Hello, I have the new big iPhone

Apple has lost it, they said. It no longer knows how to innovate, they said. Every new iPhone would just have a better screen and faster processor, they said.

Well, Apple sure showed them.

The iPhone 6 which was launched last week has a better processor for sure, but the screen resolution is about the same as the iPhone 5s, so there. Take that, haters.

Of course, keeping the screen resolution roughly the same is not the earth-shattering innovation that prompted record numbers of people to go and queue outside Apple stores last week.

No, the big thing this year is size. Apple has unveiled the biggish 4.7-inch iPhone 6 and downright man-sized 5.5-inch iPhone 6 Plus.

Now, when I say man-sized, I am not suggesting that only men would be interested in such a large phone. I am merely pointing out that men have a long history of telling people that 5.5-inch objects are 6 Plus.

Still, there hasn't been an innovation this exciting in the Apple universe since last year, when it came up with the idea of gold phones.

Now, some of you haters may not realise why having a big iPhone is such a huge deal, given that large smartphones have been in the market for years, not to mention the fact that people have been bugging Apple to make one for a long time.

Let me explain it to you. You see, a large part of the appeal of owning the iPhone has nothing to do with technology. It has to do with letting you feel superior to people with lousier phones.

People with new iPhones have confessed that they sometimes walk into meetings feeling more confident. And they get a real kick from sitting down and slapping (gently) their new phone on the table knowing that there will be people looking on enviously.

This used to be a fairly straightforward affair because nearly every one had phones that were lousier than an iPhone. You could be confident that you would get massive bragging rights as long as you were walking around with a new iPhone within the first month or so of the launch.

These days, there are people with flagship Android phones, who for some strange reason nobody will ever understand, do not hold the same respect for owners of new iPhones. So all your new iPhone owner has left is the feeling of superiority over people with older iPhones.

Even then, this is not as simple as it was before. You see the past four models, the 4, 4S, 5 and 5S all looked roughly the same. (The 5C looked different but then, it was considered a budget model.) People had to be paying very close attention to notice the differences, especially if the phone was in a protective case.

So, someone feeling good about himself would walk into a meeting, whip out his phone (gently), sit back and realise nobody said anything. People just weren't sure whether he had a new phone and therefore couldn't figure out how much respect they should accord this person.

The solution was to find ways to gently sneak the fact into his presentation: "That's a good question, Phil. Let me pull up my sales figures on my brand- new iPhone 5s that I just got yesterday. It's the gold one, but you may not be able to tell because I have put a case on it to protect the gold from scratches. I can take it out of the case for you to have a look if you want, but can you please go and wash your hands first. I saw you eating curry puff."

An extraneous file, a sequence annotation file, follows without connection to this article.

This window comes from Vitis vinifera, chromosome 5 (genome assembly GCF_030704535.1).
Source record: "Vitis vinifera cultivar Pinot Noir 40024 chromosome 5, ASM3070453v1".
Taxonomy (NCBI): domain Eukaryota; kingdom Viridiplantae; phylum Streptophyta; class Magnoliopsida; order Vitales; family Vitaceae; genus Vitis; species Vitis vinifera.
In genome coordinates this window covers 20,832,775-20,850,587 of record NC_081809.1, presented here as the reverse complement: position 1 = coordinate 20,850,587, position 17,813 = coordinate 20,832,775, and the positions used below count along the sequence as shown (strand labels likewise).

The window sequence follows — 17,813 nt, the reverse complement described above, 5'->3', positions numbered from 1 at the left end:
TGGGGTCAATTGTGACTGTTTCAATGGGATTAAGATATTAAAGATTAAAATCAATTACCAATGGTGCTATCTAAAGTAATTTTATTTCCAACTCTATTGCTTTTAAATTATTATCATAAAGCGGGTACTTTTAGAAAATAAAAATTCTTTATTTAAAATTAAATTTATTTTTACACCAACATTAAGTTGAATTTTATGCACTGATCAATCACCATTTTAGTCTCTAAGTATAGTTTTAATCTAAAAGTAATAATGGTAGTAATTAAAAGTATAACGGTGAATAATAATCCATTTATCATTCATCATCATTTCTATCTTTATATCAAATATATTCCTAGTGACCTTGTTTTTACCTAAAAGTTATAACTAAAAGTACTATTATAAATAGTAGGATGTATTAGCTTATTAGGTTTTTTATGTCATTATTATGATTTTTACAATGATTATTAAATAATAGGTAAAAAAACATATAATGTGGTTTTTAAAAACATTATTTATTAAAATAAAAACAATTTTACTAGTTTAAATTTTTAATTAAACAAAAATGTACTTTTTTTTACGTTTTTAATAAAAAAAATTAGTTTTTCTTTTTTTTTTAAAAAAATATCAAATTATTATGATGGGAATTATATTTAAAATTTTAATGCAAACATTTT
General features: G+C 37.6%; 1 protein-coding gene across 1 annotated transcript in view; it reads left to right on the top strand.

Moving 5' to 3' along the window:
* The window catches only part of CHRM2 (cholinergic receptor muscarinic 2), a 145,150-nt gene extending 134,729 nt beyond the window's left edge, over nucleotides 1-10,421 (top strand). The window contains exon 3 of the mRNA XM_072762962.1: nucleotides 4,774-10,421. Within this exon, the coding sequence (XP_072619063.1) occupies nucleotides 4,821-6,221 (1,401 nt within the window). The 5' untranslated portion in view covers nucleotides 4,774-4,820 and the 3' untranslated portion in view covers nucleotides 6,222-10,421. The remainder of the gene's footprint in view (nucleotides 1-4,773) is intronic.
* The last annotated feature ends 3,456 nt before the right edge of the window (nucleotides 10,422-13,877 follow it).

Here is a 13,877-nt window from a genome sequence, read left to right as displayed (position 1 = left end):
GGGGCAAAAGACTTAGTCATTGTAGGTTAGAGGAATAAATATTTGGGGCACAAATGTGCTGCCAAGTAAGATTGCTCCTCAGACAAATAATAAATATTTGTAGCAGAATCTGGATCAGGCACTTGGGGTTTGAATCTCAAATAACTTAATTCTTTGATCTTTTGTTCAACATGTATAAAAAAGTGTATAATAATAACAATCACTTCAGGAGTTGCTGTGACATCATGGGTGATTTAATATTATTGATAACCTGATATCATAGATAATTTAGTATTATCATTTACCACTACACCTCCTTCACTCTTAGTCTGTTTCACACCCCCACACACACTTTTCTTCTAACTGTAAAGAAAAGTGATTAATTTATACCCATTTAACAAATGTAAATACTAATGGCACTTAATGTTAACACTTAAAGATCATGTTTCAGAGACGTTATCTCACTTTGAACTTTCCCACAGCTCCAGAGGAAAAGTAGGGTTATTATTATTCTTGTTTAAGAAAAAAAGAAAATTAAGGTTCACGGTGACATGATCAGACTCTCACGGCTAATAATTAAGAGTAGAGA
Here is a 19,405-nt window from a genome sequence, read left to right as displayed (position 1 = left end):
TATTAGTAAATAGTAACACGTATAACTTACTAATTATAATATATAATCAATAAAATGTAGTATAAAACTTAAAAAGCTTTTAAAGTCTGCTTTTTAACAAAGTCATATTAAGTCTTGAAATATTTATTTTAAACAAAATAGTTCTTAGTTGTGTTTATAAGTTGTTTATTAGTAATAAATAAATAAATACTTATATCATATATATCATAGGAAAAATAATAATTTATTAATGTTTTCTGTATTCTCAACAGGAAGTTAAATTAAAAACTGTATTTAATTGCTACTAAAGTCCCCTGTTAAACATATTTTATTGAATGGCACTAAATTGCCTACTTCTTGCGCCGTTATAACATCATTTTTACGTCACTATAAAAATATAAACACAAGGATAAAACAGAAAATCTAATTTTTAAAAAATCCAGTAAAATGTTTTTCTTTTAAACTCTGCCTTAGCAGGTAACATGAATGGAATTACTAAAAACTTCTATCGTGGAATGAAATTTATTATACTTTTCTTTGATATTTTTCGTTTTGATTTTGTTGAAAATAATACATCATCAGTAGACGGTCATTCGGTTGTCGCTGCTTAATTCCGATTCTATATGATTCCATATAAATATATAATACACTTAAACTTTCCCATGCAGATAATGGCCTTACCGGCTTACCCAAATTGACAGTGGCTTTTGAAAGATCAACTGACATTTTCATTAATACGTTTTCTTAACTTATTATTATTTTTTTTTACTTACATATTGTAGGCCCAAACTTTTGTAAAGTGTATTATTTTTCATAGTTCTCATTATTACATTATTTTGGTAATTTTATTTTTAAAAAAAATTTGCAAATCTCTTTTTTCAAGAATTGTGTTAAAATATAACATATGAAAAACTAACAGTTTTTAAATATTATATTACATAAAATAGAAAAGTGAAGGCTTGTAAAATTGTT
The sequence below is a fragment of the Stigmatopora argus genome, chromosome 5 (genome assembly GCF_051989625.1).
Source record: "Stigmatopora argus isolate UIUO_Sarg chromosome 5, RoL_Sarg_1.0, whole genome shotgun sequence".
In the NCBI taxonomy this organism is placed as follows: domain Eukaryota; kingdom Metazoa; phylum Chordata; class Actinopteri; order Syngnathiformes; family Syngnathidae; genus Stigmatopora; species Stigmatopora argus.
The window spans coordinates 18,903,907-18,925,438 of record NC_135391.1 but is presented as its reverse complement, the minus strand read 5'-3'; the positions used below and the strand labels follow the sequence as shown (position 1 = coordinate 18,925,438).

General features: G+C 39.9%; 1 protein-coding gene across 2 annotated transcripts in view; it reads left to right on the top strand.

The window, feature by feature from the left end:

By fundamentally changing the size of the iPhones, there is no longer any ambiguity. He can walk into that meeting, slam his iPhone down on the table in an authoritative (and gentle) manner and all the people with smaller iPhones would suddenly feel inadequate.

It was sort of the same case with the iPad mini, except in that case, all the people with bigger iPads suddenly felt behind the times.

I cannot even begin to imagine the sort of queues there will be once the Apple Watch becomes a real thing next year.

That would be a real iRevolution. Just think of the convenience. People would be able to get the same shot of self-esteem without having to take their phones out of their pockets. They could just pretend to check the time.

Now, none of this is to say that the iPhone and Apple Watch has reached the peak of perfection. For it to stay ahead of challengers such as Samsung and Motorola, I think it could afford to still try and innovate a little bit.

I have two ideas on my Apple wish list.

1. Context-aware advice notifications:

I'm sure the technology for this already exists. What I'm thinking is that instead of just alerting you that your boss has e-mailed you or that your mother-in-law is calling, the phone and watch should also be able to give you a little bit of advice.

Let's say through its mic, GPS and camera, it can tell that you are having dinner with your family at home while simultaneously chatting on Whatsapp with your friends. The phone would then buzz and give you a full screen notification that says: "Look up. Talk to your sister. Let your parents see your eyes every once in a while."

2. Context-aware security locks:

Under certain conditions, the phone will automatically shut down, preventing people from turning it on or getting into your precious data. Not only will this help deter thieves, it will also help prevent you from getting into fights in public. For instance, if the phone detects that you are watching a movie in a cinema, it simply would not switch on no matter what you did. You have to leave the cinema before it starts working again.

And then, if you actually left the movie mid-way to check, the context-aware advice notification would pop up: "You should not have left your wife in the cinema just to see if you have e-mail. What a sad person you are."

If Apple were to put these features in a phone, I'd happily get in line.


This article was first published on Sep 22, 2014.
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